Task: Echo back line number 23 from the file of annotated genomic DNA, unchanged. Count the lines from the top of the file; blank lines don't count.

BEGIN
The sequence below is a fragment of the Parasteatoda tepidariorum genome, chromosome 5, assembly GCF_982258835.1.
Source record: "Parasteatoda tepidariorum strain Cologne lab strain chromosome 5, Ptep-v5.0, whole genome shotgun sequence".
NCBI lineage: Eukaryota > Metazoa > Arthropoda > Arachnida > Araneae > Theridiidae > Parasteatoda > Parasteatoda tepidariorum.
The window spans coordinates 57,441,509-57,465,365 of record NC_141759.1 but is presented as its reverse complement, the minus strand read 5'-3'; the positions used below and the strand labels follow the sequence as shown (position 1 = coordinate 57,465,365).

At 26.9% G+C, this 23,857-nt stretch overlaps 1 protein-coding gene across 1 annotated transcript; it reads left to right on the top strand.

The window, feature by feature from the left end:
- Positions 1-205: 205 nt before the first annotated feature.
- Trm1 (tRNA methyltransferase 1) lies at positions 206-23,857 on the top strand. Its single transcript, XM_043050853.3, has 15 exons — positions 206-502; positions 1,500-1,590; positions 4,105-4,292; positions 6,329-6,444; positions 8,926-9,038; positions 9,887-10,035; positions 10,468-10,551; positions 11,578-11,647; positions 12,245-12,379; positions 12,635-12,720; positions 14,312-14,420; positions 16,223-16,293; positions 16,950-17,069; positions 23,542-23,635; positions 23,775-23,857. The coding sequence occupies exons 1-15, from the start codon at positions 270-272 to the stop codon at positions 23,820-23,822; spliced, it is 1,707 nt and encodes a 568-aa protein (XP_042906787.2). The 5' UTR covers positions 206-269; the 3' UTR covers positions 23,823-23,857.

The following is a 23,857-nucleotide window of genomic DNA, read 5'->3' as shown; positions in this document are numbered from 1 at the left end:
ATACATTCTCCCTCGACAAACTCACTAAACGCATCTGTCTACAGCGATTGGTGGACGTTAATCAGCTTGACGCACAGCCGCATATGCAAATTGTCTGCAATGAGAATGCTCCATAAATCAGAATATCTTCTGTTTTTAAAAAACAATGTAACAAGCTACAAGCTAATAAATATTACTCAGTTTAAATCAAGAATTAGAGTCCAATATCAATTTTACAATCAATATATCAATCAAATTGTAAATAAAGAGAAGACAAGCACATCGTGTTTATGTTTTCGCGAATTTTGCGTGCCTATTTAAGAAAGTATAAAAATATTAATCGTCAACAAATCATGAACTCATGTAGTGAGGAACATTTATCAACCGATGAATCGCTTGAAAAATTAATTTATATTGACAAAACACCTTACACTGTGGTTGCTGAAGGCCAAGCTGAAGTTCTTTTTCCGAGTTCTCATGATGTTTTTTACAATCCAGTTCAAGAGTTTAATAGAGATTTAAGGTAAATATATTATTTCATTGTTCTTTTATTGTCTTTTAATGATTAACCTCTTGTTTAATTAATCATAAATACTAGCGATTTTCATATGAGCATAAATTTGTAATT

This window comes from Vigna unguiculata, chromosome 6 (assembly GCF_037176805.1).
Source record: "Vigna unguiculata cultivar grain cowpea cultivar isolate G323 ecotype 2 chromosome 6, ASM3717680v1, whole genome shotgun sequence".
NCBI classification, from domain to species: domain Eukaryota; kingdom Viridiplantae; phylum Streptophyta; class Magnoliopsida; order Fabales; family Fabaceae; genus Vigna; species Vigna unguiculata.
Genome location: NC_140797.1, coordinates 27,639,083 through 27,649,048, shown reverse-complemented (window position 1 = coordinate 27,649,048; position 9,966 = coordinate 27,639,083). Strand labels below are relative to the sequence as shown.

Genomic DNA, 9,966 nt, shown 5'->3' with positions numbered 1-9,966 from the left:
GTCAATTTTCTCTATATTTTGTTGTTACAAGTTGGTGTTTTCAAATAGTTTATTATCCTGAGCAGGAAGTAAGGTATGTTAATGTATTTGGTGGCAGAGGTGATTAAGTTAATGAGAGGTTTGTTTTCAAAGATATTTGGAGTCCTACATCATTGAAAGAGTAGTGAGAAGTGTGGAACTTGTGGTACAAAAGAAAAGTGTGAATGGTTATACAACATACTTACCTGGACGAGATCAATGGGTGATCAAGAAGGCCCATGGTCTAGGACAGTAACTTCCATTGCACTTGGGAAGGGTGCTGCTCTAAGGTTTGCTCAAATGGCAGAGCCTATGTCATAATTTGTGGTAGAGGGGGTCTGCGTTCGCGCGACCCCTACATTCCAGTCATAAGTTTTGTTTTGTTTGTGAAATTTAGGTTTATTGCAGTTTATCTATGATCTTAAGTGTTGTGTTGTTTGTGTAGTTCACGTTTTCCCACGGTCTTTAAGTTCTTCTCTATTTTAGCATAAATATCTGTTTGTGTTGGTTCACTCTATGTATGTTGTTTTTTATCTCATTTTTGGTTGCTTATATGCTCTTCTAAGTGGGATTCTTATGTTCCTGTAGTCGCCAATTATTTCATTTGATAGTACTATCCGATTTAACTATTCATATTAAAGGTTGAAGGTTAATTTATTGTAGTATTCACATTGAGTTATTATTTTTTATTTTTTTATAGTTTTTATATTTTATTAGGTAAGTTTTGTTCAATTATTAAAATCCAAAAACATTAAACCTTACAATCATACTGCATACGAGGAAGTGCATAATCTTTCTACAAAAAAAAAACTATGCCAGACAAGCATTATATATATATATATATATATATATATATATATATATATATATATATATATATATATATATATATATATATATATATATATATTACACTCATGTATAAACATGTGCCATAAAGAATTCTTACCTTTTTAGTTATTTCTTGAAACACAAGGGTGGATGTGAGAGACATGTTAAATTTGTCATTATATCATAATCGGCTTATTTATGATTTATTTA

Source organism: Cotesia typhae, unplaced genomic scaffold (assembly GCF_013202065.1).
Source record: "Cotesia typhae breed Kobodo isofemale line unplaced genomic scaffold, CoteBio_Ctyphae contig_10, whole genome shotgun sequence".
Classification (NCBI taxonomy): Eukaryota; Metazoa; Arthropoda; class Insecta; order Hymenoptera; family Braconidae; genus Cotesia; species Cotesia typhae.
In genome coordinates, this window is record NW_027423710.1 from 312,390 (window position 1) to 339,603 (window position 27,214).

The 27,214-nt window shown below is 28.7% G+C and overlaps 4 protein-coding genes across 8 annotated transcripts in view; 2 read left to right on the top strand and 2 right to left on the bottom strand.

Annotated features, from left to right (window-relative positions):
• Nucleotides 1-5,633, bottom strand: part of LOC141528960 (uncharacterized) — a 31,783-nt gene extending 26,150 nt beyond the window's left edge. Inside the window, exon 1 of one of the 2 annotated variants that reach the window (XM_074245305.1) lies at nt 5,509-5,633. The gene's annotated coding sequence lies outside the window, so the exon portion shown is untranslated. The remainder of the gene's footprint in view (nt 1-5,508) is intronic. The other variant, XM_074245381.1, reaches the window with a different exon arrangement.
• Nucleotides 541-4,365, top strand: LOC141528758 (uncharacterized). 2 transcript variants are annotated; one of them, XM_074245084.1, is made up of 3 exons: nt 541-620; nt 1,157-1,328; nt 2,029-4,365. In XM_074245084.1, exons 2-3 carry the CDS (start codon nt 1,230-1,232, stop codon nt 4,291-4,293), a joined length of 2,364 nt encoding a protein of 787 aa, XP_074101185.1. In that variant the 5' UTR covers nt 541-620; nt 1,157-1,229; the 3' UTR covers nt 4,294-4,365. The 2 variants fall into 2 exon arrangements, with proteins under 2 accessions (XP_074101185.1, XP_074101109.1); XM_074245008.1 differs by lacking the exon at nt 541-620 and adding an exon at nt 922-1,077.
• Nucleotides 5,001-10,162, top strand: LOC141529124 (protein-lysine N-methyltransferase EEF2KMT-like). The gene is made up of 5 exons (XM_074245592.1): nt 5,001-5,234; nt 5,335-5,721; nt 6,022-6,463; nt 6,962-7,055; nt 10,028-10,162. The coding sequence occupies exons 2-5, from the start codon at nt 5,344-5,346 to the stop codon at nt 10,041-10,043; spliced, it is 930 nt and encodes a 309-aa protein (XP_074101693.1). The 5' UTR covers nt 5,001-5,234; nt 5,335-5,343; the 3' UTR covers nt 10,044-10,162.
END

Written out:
• Nucleotides 1-5,633, bottom strand: part of LOC141528960 (uncharacterized) — a 31,783-nt gene extending 26,150 nt beyond the window's left edge. Inside the window, exon 1 of one of the 2 annotated variants that reach the window (XM_074245305.1) lies at nt 5,509-5,633. The gene's annotated coding sequence lies outside the window, so the exon portion shown is untranslated. The remainder of the gene's footprint in view (nt 1-5,508) is intronic. The other variant, XM_074245381.1, reaches the window with a different exon arrangement.